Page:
“Dead Skunks in the Middle of the Road.”
"That’s the focus. Look, if you feel you have nothing to write, then try to write about ‘Dead Skunks in the Middle of the Road’. Write for 5 minutes, just don’t stop, and try to focus on ‘Dead Skunks in the Middle of the Road’.”
And so I wrote.
As best as I can remember, the above is the exchange between Mark R. , my eleventh-grade American Lit. teacher, and his class on the day he introduced us to freewriting. The moment changed my life. I had always enjoyed writing, and over the course of my school career I had gotten rather good at it, this game of writing for the approval of my teachers and others. But Mark had done something entirely different here. I wasn’t writing for someone else. I was writing for myself, writing to see what I thought. The freedom was intoxicating.
When I graduated a year later, Mark gave me a copy of Peter Elbow’s Writing with Power. It changed my life and, by extension, the lives of thousands of my students.
In my first year of teaching seventh grade English, absent any undergraduate experience in teaching, my natural fall back was to have my student freewrite… a lot. From the time I had left high school I had steeped myself in the work of Peter Elbow and others in the freewriting camp, and my goals for my students were high: write everyday, two process pieces a marking period, conferencing, reading, peer editing… I was exhausted after the first semester. After the first year I was convinced I must have done something wrong because I was working way too hard at reading, revising, cajoling, conferencing. The thing was, the results were nothing less than phenomenal. So I had to find a balance.
And then, one day in September of 1994 (my second year of teaching), I came upon a flier from Bard College and the Institute for Writing and Thinking. Even at that early point in my career I had grown dismissive of most of the solicitations and fliers that came through my mailbox, but this flier was different. First was the name. How could a teacher throw away anything that purported to help us study and promote “Writing and Thinking”? However, it wasn’t until I looked at the section on the institute's history and spied Peter Elbow’s name mentioned that I knew I would be travelling some 350 miles round trip to see what this Institute had to offer. Now, almost two decades after I was first exposed to “Dead Skunks in the Middle of the Road”, after some eight IWT workshops, conferences, and classes wherein I’ve produced hundreds of pages of freewriting, dialectical notebooks, and loop writing…I can honestly say, I’ve never looked back. Even though I spend the majority of my days second-guessing and revising my lessons and strategies, there’s one thing I’ve never changed, and that is my belief in freewriting.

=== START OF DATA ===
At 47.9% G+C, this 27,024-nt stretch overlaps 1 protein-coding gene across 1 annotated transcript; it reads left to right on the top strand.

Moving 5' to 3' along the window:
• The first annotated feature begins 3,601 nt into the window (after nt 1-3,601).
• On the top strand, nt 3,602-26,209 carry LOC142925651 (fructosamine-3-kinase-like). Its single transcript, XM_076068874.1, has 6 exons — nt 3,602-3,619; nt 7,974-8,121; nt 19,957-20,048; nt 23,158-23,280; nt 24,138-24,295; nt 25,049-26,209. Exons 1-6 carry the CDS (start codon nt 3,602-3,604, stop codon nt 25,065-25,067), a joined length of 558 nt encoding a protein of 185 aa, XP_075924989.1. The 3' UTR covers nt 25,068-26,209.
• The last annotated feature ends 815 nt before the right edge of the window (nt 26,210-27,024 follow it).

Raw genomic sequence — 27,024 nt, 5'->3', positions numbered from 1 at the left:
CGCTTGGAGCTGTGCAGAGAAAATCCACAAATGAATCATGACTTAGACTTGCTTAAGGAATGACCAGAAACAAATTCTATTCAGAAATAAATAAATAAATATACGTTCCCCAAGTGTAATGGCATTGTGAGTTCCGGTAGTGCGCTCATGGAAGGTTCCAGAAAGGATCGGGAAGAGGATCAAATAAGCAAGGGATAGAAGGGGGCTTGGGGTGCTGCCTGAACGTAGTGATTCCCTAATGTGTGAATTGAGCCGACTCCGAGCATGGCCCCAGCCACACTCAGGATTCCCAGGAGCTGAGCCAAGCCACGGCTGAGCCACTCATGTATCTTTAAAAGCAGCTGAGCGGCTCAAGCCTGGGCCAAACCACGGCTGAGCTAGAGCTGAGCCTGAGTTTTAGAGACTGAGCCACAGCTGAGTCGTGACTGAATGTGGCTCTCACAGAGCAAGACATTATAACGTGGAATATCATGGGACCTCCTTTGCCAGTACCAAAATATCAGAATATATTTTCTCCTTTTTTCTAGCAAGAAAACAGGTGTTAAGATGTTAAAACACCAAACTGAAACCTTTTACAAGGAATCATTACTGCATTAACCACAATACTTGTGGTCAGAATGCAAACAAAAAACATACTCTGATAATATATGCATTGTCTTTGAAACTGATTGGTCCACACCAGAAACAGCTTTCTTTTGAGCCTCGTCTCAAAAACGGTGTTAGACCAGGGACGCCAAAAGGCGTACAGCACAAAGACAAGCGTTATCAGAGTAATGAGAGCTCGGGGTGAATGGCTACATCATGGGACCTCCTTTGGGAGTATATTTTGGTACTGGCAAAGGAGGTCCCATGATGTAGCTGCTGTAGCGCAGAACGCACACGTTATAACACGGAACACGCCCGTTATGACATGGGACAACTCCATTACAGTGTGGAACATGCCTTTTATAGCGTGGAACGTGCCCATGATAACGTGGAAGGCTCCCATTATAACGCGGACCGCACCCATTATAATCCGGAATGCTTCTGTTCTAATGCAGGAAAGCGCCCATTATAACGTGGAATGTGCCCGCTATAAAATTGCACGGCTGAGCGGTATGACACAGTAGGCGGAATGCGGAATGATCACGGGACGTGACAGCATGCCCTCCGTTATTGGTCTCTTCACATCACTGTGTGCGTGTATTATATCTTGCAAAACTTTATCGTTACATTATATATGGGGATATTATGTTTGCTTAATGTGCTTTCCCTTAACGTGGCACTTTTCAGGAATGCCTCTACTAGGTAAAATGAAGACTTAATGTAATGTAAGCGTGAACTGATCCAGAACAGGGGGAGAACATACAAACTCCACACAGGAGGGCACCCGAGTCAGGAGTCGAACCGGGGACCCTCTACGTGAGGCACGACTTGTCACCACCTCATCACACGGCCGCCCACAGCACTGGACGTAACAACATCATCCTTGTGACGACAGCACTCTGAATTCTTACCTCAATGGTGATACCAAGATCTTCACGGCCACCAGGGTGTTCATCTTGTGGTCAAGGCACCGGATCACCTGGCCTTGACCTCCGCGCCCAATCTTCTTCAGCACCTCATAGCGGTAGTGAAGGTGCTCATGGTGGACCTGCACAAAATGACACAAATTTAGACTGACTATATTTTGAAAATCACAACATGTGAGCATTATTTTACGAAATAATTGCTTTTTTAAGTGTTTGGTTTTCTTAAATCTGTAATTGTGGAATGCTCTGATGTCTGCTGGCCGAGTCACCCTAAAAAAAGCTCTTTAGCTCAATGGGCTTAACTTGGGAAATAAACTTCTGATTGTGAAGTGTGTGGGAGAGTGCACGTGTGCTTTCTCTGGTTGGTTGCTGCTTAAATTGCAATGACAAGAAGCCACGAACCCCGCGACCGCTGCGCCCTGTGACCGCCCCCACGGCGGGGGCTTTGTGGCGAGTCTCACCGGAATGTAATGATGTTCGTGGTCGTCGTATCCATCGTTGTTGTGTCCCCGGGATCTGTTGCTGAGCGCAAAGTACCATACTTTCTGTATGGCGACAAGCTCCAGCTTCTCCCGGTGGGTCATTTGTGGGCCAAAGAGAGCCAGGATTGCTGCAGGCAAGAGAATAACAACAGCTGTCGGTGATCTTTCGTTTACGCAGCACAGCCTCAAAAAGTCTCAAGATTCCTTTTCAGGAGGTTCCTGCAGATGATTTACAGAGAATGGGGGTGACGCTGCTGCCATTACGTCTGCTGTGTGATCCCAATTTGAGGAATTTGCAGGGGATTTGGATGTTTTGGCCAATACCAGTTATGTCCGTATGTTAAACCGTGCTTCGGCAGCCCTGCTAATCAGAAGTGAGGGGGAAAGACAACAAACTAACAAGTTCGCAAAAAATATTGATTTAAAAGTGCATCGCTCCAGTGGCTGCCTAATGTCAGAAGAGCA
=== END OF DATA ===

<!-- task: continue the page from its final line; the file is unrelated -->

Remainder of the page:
The strategies I’ve learned at Bard help my students discover what they know and how they know it--valuable information for anyone who wants to learn more. Additionally, because many of the strategies provide a record of students’ prior knowledge, I can tailor my lessons appropriately, differentiating learning when need be. But there is an even more valuable lesson that comes from the use of loop writing, dialectical notebooks, and the numerous forms of informal writing to learn strategies that fill our classroom. Through this type of writing, students come to understand the unbreakable connection between thinking and writing, and they learn, as one of my students put it, “…not just what to think, but how to think.”
Indeed, I hadn’t realized it until I finished reading the institute’s publication, Writing Based Teaching: Essential Practices and Enduring Questions, but my students and I are practicing an institute mantra: “All there is to thinking is seeing something noticeable which makes you see something you weren't noticing which makes you see something that isn't even visible” (Norman Maclean, A River Runs Through It). In a middle school humanities class where observing, thinking about, and reacting to visual, musical, and other artistic texts takes center stage, the skills I’ve learned through the institute help us to see the invisible every day, and to think at a level that surprises us even more frequently.
And while the joy of such surprises is probably reason enough for me to continue attending the IWT, there is an even more important reason I return year after year—because no other professional development opportunity I’ve encountered in my two decades as an educator teaches me as much and provides me with the same kind of joy in discovery I seek for my students. A single example here will provide more than enough support.
Several years ago I was a student in a Writing to Read workshop called “The Sense and Science of Relativity.” The class utilized texts by Alan Lightman and Steven Hawking to explore the Einstein’s world changing discoveries and how knowledge of the science behind Relativity would help us better navigate the hugely important intersection between science and art. The class had cost me just over $100, six hours round-trip travel time, and approximately $75.00 in gas. By the end of the morning, after participating in freewrites and sharing them in a community of inquiry, I finally understood the importance of Einstein’s discovery. Sure, I had known what everyone knew (E=MC2 unlocked the power of he atom), but that morning I understood how he got there, and why it mattered. I repeated my thinking back to the class to make sure I truly did understand it and Alfie Guy, our leader, confirmed I was correct. Immediately I looked at those in the room, smiled, and said, “God, I’d spend another $100 just to have that feeling again.”
I’ve spent so much more than that over the years, but what I’ve received in return is, of course, priceless.